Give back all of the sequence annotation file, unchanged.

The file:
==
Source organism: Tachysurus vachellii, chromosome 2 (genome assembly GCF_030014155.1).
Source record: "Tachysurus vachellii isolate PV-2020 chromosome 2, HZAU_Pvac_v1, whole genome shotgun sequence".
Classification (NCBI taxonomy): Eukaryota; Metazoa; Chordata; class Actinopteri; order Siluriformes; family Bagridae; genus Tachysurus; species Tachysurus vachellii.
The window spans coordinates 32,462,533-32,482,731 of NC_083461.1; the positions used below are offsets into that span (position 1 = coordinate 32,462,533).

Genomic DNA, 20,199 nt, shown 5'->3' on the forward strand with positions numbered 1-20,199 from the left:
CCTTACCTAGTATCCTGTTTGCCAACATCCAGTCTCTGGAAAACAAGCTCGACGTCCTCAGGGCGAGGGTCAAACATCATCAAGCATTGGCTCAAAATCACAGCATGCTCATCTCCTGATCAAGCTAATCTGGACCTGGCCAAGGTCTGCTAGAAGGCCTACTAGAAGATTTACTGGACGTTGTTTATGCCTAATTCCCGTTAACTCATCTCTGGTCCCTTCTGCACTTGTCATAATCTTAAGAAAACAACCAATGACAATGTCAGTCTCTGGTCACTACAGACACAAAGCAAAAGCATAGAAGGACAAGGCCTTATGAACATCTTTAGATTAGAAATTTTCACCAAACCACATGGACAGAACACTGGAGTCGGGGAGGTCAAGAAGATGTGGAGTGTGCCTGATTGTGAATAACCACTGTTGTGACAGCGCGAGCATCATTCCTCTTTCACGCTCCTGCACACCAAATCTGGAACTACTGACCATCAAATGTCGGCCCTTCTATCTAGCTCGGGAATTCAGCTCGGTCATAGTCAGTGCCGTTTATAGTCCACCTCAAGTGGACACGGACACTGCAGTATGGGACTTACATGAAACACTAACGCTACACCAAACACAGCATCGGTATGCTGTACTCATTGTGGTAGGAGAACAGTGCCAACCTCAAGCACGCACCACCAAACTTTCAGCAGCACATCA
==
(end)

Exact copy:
Source organism: Tachysurus vachellii, chromosome 2 (genome assembly GCF_030014155.1).
Source record: "Tachysurus vachellii isolate PV-2020 chromosome 2, HZAU_Pvac_v1, whole genome shotgun sequence".
Classification (NCBI taxonomy): Eukaryota; Metazoa; Chordata; class Actinopteri; order Siluriformes; family Bagridae; genus Tachysurus; species Tachysurus vachellii.
The window spans coordinates 32,462,533-32,482,731 of NC_083461.1; the positions used below are offsets into that span (position 1 = coordinate 32,462,533).

Genomic DNA, 20,199 nt, shown 5'->3' on the forward strand with positions numbered 1-20,199 from the left:
CCTTACCTAGTATCCTGTTTGCCAACATCCAGTCTCTGGAAAACAAGCTCGACGTCCTCAGGGCGAGGGTCAAACATCATCAAGCATTGGCTCAAAATCACAGCATGCTCATCTCCTGATCAAGCTAATCTGGACCTGGCCAAGGTCTGCTAGAAGGCCTACTAGAAGATTTACTGGACGTTGTTTATGCCTAATTCCCGTTAACTCATCTCTGGTCCCTTCTGCACTTGTCATAATCTTAAGAAAACAACCAATGACAATGTCAGTCTCTGGTCACTACAGACACAAAGCAAAAGCATAGAAGGACAAGGCCTTATGAACATCTTTAGATTAGAAATTTTCACCAAACCACATGGACAGAACACTGGAGTCGGGGAGGTCAAGAAGATGTGGAGTGTGCCTGATTGTGAATAACCACTGTTGTGACAGCGCGAGCATCATTCCTCTTTCACGCTCCTGCACACCAAATCTGGAACTACTGACCATCAAATGTCGGCCCTTCTATCTAGCTCGGGAATTCAGCTCGGTCATAGTCAGTGCCGTTTATAGTCCACCTCAAGTGGACACGGACACTGCAGTATGGGACTTACATGAAACACTAACGCTACACCAAACACAGCATCGGTATGCTGTACTCATTGTGGTAGGAGAACAGTGCCAACCTCAAGCACGCACCACCAAACTTTCAGCAGCACATCA